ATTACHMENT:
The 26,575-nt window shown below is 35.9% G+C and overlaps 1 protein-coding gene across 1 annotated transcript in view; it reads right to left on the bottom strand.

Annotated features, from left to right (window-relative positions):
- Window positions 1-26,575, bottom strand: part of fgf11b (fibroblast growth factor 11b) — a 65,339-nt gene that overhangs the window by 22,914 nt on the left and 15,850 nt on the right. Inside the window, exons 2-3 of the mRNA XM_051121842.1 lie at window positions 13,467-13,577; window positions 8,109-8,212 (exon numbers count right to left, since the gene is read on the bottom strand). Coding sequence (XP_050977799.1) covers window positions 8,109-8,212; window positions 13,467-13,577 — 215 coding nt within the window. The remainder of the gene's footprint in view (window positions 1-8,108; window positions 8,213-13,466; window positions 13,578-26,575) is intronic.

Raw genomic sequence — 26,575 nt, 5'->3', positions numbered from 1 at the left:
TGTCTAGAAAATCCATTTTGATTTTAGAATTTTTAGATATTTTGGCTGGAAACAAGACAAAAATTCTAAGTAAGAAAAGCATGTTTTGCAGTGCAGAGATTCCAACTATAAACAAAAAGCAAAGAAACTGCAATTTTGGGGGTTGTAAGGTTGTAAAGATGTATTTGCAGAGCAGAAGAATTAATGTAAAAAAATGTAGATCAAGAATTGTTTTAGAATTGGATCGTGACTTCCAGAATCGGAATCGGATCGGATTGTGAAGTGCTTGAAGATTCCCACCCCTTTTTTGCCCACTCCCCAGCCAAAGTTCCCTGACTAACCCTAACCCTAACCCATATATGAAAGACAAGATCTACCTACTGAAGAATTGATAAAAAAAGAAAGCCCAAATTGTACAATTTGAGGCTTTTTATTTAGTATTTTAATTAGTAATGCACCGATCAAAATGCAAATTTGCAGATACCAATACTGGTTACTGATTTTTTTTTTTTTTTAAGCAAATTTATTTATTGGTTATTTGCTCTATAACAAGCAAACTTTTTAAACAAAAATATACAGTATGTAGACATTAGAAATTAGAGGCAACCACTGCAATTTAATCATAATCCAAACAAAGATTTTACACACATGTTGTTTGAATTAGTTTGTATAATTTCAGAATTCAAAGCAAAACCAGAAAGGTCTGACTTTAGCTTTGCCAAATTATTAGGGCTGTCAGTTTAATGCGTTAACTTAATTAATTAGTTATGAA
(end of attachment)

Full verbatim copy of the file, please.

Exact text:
The 26,575-nt window shown below is 35.9% G+C and overlaps 1 protein-coding gene across 1 annotated transcript in view; it reads right to left on the bottom strand.

Annotated features, from left to right (window-relative positions):
- Window positions 1-26,575, bottom strand: part of fgf11b (fibroblast growth factor 11b) — a 65,339-nt gene that overhangs the window by 22,914 nt on the left and 15,850 nt on the right. Inside the window, exons 2-3 of the mRNA XM_051121842.1 lie at window positions 13,467-13,577; window positions 8,109-8,212 (exon numbers count right to left, since the gene is read on the bottom strand). Coding sequence (XP_050977799.1) covers window positions 8,109-8,212; window positions 13,467-13,577 — 215 coding nt within the window. The remainder of the gene's footprint in view (window positions 1-8,108; window positions 8,213-13,466; window positions 13,578-26,575) is intronic.

Raw genomic sequence — 26,575 nt, 5'->3', positions numbered from 1 at the left:
TGTCTAGAAAATCCATTTTGATTTTAGAATTTTTAGATATTTTGGCTGGAAACAAGACAAAAATTCTAAGTAAGAAAAGCATGTTTTGCAGTGCAGAGATTCCAACTATAAACAAAAAGCAAAGAAACTGCAATTTTGGGGGTTGTAAGGTTGTAAAGATGTATTTGCAGAGCAGAAGAATTAATGTAAAAAAATGTAGATCAAGAATTGTTTTAGAATTGGATCGTGACTTCCAGAATCGGAATCGGATCGGATTGTGAAGTGCTTGAAGATTCCCACCCCTTTTTTGCCCACTCCCCAGCCAAAGTTCCCTGACTAACCCTAACCCTAACCCATATATGAAAGACAAGATCTACCTACTGAAGAATTGATAAAAAAAGAAAGCCCAAATTGTACAATTTGAGGCTTTTTATTTAGTATTTTAATTAGTAATGCACCGATCAAAATGCAAATTTGCAGATACCAATACTGGTTACTGATTTTTTTTTTTTTTTAAGCAAATTTATTTATTGGTTATTTGCTCTATAACAAGCAAACTTTTTAAACAAAAATATACAGTATGTAGACATTAGAAATTAGAGGCAACCACTGCAATTTAATCATAATCCAAACAAAGATTTTACACACATGTTGTTTGAATTAGTTTGTATAATTTCAGAATTCAAAGCAAAACCAGAAAGGTCTGACTTTAGCTTTGCCAAATTATTAGGGCTGTCAGTTTAATGCGTTAACTTAATTAATTAGTTATGAA